Title: Commuting: Who pays the bill? Overview of fiscal regimes for commuting in Europe and recommendations for establishing a level playing-field.
Authors: Haubold, Holger
Editor(s): European Cyclists' Federation -ECF-, Brüssel
Document Type: Graue Literatur
Add. Document Type: Elektronisches Dokument
Language: englisch
Language of Summary: englisch
Publisher Country: Belgien
Publisher Location: Brüssel
Issue Date: 2014
Page(s): 38 S.
Features: Abb.; Tab.; Lit.
Abstract: Commuting stands for an important share of traffic in Europe. Numerous studies have shown that commuting by active modes of transport like cycling or walking has major benefits - a small impact on the environment, less use of public space than for motorised transport, and various positive health effects. Nevertheless, favourable tax treatment for active modes of transport like cycling exists only in a few countries, most notably Belgium or the United Kingdom. Other countries, like France, are currently exploring possibilities to introduce instruments like a cycling mileage allowance for commuting. Accompanying studies show that these instruments would be cost-efficient for public budgets - for example, the proposed cycling allowance in France would have a cost of 0.075 billion for public budgets, whereas tax subsidies for company cars lead to direct government revenue losses of 54 billion in the EU according to a paper published by the European Commission. While some studies have compared different company car tax regimes in Europe, so far no comparison has been made on how tax systems treat other modes of transport for commuting, such as cycling or public transport. Using input from its Member Organisations and its National Cycling Officer network, ECF has therefore conducted a study comparing different fiscal regimes for commuting by cycling, public transport and car in 11 European countries chosen according to the availability of data. This was done with a view to identify best practices for incentivising sustainable ways of commuting, like the cycling mileage allowance for home-work travel that exists in Belgium or tax exemptions for the provision of bikes by companies to their employees that exist in the United Kingdom and in the Netherlands. This study gives general as well as country-specific policy advice to decision-makers at the European and the national level on how to create a level playing field for all modes of transport throughout Europe, including those - like cycling - which have a positive impact on the environment and public health. In order for this levelling to be achieved, incentives for active and environmentally friendly modes of transport like cycling should be introduced - or extended where they already exist. It should be possible to combine these incentives with those for the use of public transport in order to support intermodality. At the same time, environmentally harmful tax subsidies for e.g. company cars need to be replaced by mode-neutral solutions like mobility budgets in all EU Member States.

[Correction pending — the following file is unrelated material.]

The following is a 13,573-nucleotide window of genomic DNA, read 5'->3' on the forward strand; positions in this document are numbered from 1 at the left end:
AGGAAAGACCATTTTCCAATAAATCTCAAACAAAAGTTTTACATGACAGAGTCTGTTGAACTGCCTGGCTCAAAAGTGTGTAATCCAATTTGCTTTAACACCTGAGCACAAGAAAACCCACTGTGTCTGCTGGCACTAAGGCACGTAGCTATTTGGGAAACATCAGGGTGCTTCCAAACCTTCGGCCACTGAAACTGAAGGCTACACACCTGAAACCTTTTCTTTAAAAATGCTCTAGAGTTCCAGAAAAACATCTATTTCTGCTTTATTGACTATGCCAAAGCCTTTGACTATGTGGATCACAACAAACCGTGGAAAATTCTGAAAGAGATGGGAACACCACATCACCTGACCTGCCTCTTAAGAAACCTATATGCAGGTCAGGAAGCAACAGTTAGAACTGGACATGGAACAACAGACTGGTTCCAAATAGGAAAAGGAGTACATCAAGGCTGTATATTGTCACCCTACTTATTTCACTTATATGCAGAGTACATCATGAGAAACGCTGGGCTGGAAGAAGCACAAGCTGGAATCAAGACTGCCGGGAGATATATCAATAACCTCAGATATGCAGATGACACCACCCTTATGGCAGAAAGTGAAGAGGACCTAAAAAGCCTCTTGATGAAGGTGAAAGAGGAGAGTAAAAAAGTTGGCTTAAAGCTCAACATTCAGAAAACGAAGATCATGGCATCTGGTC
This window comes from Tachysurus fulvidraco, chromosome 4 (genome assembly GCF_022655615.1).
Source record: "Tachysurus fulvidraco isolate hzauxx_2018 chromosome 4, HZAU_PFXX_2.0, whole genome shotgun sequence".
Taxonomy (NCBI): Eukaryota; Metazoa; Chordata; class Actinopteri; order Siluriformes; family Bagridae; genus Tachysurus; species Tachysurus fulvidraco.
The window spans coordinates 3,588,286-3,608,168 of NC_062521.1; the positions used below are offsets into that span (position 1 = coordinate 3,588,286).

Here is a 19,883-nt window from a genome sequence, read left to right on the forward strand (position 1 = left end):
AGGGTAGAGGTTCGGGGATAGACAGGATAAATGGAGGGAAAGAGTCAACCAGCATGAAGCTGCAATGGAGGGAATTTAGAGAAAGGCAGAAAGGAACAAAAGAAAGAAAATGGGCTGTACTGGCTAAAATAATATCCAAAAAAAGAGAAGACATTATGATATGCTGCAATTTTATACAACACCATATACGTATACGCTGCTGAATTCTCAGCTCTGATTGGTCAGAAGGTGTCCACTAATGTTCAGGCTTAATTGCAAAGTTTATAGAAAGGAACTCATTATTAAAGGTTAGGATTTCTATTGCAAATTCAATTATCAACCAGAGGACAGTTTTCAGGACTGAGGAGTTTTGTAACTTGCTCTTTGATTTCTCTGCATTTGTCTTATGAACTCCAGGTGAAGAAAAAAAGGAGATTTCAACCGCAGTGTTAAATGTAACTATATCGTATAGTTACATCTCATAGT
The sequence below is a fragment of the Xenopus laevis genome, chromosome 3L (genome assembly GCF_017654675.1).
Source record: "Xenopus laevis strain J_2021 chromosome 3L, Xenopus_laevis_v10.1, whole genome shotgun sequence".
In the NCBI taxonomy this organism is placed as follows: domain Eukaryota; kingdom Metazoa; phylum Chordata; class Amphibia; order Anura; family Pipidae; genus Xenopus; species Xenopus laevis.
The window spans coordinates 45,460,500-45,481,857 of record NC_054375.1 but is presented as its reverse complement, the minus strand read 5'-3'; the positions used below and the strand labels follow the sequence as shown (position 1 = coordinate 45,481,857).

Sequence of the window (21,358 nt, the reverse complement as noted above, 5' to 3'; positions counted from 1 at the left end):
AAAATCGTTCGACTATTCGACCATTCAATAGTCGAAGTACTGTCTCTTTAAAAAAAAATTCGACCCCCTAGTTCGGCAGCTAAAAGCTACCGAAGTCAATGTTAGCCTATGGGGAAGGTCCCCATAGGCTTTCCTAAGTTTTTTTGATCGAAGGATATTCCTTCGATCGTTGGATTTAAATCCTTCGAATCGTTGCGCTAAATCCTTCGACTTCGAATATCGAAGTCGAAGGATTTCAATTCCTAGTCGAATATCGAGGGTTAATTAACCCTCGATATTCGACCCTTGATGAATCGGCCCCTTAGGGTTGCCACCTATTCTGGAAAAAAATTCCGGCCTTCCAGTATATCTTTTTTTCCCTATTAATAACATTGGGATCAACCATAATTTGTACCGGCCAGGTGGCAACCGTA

Deskriptors: Individualverkehr
Free Terms: Arbeitsplatz
Covered Region(s): Österreich; Belgien; Dänemark; Frankreich; Italien; Spanien; Schweden; Schweiz; Niederlande; Großbritannien; Deutschland, Bundesrepublik
metadata.dc.rights.license: Deposit Licence - Keine Weiterverbreitung, keine Bearbeitung
Appears in Collections:Radverkehr

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